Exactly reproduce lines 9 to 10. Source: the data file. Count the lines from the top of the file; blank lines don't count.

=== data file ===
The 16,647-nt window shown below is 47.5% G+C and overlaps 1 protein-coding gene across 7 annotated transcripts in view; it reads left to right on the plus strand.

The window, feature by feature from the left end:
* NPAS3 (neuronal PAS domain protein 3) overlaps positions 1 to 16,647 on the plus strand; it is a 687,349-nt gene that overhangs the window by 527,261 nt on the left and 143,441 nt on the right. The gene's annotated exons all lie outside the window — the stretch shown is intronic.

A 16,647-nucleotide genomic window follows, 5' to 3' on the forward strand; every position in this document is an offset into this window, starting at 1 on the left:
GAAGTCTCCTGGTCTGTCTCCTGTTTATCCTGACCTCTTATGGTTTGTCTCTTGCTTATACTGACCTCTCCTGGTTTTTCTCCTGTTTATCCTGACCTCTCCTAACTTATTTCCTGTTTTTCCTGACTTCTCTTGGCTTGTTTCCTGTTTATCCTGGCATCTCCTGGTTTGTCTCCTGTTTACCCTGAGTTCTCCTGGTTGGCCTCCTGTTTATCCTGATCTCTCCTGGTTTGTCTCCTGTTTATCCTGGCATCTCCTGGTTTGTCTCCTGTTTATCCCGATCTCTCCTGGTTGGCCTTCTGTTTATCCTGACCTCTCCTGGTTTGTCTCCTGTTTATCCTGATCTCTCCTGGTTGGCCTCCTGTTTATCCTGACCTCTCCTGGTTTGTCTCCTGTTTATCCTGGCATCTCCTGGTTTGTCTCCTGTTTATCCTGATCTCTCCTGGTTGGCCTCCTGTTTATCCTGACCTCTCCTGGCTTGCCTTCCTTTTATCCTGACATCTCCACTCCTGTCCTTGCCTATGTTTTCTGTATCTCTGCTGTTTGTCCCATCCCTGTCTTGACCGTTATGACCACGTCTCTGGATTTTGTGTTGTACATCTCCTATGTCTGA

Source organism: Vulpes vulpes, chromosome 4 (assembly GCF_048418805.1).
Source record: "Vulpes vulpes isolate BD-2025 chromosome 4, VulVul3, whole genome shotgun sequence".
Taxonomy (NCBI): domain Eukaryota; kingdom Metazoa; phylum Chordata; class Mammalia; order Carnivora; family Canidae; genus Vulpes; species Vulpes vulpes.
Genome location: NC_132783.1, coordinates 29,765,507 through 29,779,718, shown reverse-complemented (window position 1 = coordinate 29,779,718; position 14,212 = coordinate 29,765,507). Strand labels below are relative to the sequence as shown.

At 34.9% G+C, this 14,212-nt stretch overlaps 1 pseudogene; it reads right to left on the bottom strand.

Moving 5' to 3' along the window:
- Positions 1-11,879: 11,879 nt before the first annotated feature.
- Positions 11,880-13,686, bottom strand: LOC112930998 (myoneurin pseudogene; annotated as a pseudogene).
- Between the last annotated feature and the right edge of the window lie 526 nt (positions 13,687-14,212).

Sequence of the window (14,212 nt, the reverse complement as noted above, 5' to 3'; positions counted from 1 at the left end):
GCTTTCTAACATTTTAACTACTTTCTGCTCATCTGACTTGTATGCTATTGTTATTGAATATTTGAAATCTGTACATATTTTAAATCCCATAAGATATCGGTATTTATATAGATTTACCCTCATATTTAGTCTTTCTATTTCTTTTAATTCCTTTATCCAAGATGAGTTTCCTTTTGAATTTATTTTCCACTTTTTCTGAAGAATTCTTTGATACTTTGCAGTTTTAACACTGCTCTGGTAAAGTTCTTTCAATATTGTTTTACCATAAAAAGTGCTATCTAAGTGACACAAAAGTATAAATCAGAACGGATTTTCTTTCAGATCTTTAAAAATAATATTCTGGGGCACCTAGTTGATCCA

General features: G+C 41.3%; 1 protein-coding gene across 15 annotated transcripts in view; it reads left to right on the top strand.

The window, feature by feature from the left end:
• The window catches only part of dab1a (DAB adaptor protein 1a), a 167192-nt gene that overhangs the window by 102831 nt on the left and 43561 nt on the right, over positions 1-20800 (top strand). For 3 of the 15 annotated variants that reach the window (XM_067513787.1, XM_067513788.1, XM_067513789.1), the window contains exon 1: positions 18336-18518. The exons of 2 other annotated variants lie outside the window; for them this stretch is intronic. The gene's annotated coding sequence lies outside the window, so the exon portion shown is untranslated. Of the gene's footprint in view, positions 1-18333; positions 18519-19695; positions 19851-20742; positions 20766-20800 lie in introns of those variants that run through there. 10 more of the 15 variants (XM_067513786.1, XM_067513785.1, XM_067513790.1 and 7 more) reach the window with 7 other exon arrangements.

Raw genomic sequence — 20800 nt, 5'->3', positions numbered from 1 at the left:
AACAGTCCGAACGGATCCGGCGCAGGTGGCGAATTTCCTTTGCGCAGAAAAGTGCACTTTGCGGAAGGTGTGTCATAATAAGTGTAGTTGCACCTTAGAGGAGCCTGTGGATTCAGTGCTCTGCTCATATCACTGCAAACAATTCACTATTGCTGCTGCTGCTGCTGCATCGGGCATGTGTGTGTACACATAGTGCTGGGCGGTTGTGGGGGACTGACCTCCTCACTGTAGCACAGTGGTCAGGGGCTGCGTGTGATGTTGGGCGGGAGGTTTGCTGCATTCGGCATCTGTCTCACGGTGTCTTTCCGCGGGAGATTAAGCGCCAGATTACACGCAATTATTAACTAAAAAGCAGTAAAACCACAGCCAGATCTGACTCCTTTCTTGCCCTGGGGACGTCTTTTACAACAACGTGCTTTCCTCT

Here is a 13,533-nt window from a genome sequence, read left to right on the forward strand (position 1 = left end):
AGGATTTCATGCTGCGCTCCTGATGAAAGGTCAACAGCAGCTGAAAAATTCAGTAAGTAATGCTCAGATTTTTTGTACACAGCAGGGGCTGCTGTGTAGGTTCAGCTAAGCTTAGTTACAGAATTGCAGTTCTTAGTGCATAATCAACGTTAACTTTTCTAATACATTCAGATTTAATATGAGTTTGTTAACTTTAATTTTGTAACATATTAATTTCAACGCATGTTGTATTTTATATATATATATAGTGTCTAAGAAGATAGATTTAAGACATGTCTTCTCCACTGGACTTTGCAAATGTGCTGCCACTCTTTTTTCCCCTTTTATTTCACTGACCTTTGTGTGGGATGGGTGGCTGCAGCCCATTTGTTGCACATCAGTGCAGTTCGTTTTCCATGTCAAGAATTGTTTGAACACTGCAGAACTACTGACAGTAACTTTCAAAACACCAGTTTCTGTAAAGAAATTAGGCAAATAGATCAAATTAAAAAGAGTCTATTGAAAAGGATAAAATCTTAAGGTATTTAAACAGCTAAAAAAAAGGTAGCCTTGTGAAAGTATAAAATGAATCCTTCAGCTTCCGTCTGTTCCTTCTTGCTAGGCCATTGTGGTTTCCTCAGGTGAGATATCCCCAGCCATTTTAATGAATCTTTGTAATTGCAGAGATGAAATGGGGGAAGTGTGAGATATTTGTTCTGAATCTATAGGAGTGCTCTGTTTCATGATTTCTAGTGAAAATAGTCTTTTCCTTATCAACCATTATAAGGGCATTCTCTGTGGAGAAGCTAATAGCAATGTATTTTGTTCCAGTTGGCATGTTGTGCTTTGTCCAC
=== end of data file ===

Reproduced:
Genome location: NC_132783.1, coordinates 29,765,507 through 29,779,718, shown reverse-complemented (window position 1 = coordinate 29,779,718; position 14,212 = coordinate 29,765,507). Strand labels below are relative to the sequence as shown.

At 34.9% G+C, this 14,212-nt stretch overlaps 1 pseudogene; it reads right to left on the bottom strand.